Brain Hacking 302 – Active Learning: How To Take Awesome Notes & Learn. By Oskar Cymerman | @focus2achieve | BAm! Radio Network EdWords Blogger

Notes… You can take them by hand on paper or you can use a device and take them digitally. There’s recent research that finds taking notes by hand leads to improved memory while learning and better test performance. This is because the pen/pencil users tend to paraphrase more, while the laptop users copy notes verbatim being able to type fast enough to keep up with the lecture. Read More →

Katherine Haxton, 31st March 2016 in the Educationinchemistryblog.
Campus-wide lecture capture technology – a way to record lectures – is a major investment for universities, but is hugely popular among students.

I started recording my lectures seven years ago with a digital voice recorder with lapel microphone and distributed the MP3 file. Students found this format challenging as it was not clear how the audio linked to my lecture slides. I then started to use Camtasia on a tablet PC to record the slides and annotations I made. I continued to capture the audio using the digital voice recorder. At Keele University we are now piloting a lecture capture system that automatically creates recordings of projected content and audio and publishes them directly on our VLE.

While I and many others have been recording our lectures for years, many academics are reluctant to join in. Read More →

Large Classroom Teaching: a new online resource from CTSI. Centre for Teaching Support & Innovation, University of Toronto

We’re excited to announce that our new online learning module on Large Classroom Teaching is now available. This has been a collaborative project between CTSI staff, Teaching Academy members (winners of the President’s Teaching Award) and Tyler Blacquiere, our work-study student. One of our goals in producing this module was to bring colleagues together via video clips to share their experience and expertise. Walking into a large classroom – whether that’s 60 or 1600 students – can be a daunting experience for students and instructors alike. Rather than reinventing the wheel (and assuming that there is something called the ‘teaching wheel’), we’ve compiled interviews and resources from instructors, staff and graduate students who offer their knowledge and real life experiences working in the large class setting. The module highlights work already happening on UofT campuses. Instructors describe their  methods to engage with students, and how students can engage with each other, even when there are hundreds gathered in a single room.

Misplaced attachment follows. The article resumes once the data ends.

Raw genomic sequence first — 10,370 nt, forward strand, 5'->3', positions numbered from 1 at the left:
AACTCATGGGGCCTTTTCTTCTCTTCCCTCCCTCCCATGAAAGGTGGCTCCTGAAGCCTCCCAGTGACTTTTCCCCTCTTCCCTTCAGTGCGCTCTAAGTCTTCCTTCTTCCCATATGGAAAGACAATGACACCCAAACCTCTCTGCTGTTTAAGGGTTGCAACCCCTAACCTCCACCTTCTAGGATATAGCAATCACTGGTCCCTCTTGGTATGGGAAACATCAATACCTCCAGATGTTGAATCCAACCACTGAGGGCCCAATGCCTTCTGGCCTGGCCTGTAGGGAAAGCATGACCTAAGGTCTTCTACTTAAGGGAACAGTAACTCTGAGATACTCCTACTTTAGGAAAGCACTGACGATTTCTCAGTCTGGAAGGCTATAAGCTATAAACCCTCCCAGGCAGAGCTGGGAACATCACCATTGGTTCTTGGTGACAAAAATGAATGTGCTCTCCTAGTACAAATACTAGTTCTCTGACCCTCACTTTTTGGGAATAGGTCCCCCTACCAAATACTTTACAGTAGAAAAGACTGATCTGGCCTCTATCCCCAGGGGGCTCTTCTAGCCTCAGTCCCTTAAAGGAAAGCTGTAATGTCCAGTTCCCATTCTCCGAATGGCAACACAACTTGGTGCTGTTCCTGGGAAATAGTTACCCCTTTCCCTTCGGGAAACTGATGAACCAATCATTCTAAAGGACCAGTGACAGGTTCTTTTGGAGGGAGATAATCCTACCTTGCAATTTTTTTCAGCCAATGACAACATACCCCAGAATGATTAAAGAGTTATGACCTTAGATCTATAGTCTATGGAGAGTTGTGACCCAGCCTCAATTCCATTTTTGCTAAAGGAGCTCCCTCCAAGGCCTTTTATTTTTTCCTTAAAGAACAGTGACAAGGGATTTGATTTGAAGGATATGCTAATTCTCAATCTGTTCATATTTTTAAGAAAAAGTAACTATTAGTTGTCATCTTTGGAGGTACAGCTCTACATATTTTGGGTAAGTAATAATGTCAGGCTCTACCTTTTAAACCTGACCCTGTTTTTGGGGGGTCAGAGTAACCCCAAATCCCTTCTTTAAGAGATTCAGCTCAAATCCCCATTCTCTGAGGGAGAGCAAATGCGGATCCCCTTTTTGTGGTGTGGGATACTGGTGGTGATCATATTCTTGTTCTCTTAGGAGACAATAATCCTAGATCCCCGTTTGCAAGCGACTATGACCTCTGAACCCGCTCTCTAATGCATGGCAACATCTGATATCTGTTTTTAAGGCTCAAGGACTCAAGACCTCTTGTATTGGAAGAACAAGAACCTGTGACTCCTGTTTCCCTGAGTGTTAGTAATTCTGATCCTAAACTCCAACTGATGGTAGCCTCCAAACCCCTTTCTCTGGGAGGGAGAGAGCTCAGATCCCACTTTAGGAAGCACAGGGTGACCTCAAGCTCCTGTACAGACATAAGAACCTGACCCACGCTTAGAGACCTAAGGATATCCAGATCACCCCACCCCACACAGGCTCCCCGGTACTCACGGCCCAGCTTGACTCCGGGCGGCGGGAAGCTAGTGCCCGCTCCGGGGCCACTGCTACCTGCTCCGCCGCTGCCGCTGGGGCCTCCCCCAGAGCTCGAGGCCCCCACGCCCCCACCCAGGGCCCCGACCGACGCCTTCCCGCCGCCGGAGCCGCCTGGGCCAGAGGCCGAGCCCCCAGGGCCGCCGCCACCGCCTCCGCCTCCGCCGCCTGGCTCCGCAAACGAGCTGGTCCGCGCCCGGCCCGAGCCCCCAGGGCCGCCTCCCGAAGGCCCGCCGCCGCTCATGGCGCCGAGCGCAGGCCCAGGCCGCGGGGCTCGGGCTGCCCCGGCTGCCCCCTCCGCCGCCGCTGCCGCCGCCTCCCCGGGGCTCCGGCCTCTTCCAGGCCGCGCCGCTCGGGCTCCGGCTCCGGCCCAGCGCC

Our module, divided into four broad categories (planning, strategies, assessment and technology), is designed to help instructors and teaching assistants as they build and deliver their courses. There is so much more to teaching than simply providing content. There is more to assessment than mid-term tests. Visit our module and explore the almost 100 short clips (yes, 100! I was pretty impressed when I added them all up) and resources available online.   They can be used by individual instructors as they refine their teaching approaches, or can  be used by groups in workshop and seminar settings through CTSI or as department-based discussions.

Please keep in mind that we want to continue building this module, highlighting and exploring initiatives across all three campuses. If you have an experience that you would like to share – or have specific questions regarding this module or large classroom teaching – please feel free to contact CTSI at any time.

Carol Rolheiser in U of T News discussing Large Classroom Teaching

Colleges worden steeds vaker opgenomen op video. Video biedt mogelijkheden voor tijd- en plaats onafhankelijk leren en studeren. Kennis is tegenwoordig via vele kanalen te vinden en het ‘live’ volgen van colleges op vaste momenten wordt een minder prominente onderwijsmethode. Met het tijd- en plaats onafhankelijk aanbieden van onderwijs, wordt de zelfverantwoordelijkheid van de student voor het eigen leerproces gestimuleerd en het komt tegemoet aan verschil in leerstijlen en werkwijze. Read More →